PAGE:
The Pittsburgh Pirates are entering the spring with 17 non-roster invitees. But could any of them head north with the team when spring ends?
The Pittsburgh Pirates recently announced their Spring Training non-roster invitees. You can read the whole list here, and Brenden recently looked at a couple of the more interesting names that the Pirates are bringing with them to camp. In total, there are 17 players, but could any of them break camp with the team and head back to Pittsburgh? (note that if any of these players did break camp, the Piraets would need to add them to the 40-man roster)
Let’s first get out of the way players who have almost no shot of breaking camp. Arguably the Pirates’ most talented prospect will see some spring training action, that being Termarr Johnson. Johnson won’t make the roster for pretty obvious reasons. He has barely even played at Low-A and won’t turn 19 until mid-June.
Another highly talented prospect in camp is Henry Davis. Davis has played some at Double-A but still has not played much. While teams are more aggressively moving players from Double-A to the major leagues, Davis didn’t excel at Altoona either. Jared Jones also hasn’t reached Double-A, and the likes of Kyle Nicolas, Carmen Mlodzinski, and Lolo Sanchez haven’t seen a day at Triple-A yet (technically Mlodzinski has, but it was at the end of 2021 and it was only to get him a few more innings in before the end of the year).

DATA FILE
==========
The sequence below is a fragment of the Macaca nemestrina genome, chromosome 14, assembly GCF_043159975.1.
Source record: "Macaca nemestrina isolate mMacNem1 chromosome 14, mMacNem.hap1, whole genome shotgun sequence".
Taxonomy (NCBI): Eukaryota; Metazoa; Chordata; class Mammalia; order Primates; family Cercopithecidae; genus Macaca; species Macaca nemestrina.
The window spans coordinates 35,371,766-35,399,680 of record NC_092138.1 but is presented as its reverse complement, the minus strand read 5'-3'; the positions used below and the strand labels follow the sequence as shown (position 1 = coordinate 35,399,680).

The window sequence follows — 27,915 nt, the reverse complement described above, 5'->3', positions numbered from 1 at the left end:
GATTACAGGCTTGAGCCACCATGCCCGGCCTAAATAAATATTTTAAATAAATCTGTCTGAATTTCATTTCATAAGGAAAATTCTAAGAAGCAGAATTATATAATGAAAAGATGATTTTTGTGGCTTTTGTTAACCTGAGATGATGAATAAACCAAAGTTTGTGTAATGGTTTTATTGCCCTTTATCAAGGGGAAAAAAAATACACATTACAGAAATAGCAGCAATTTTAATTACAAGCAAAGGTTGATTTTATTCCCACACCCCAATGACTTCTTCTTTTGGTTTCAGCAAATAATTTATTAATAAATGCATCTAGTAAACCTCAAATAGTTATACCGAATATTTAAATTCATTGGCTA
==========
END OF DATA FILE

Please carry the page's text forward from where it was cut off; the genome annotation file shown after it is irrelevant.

But are there any prospects who are NRI’s and potentially held back for service time reasons? Quinn Priester certainly could be one of these players. Preister made two starts at Triple-A last year and is one of the Pirates’ best prospects. They’re not going to sacrifice the one year of service time, especially considering he could use another few starts at Indy. You could also make the argument for Malcom Nunez, who also played a few games at Triple-A at the end of 2022, but with Carlos Santana and Ji-Man Choi, there’s no rush. Matt Gorski is another guy who saw a few games at Triple-A at the tail-end of ‘23. Aside from potential service time concerns, the Pirates don’t have a regular role for him. Though if Connor Joe were to get injured, he might get some heavy consideration.
There are also a handful of players who won’t make it because they’re depth and the Pirates will not make room on the 40-man roster for them. One of the more notable depth options is Tyler Chatwood, a ten-year veteran returning from a short stint in Japan, Chatwood signed a minor league deal but essentially has a net-zero chance of making it to Pittsburgh at the start of the year unless there is a boatload of injuries. Wei-Chieh Huang was a Rule 5 draftee in the minor league phase, but is in a similar boat with Chatwood in that the only way he makes it is because of a multitude of injuries. Chris Owings and Drew Maggi are also only here for organizational depth. Owings is likely here to serve as Triple-A depth for when the Pirates promote guys like Nick Gonzales and Jared Triolo, but Indy still needs to field a roster of players. The most interesting and best ‘depth’ guy is Andres Alvarez. Alvarez had a 20/20 season and a 111 wRC+. Among all the depth guys, he has the likeliest chance but will still likely get regulated to Triple-A.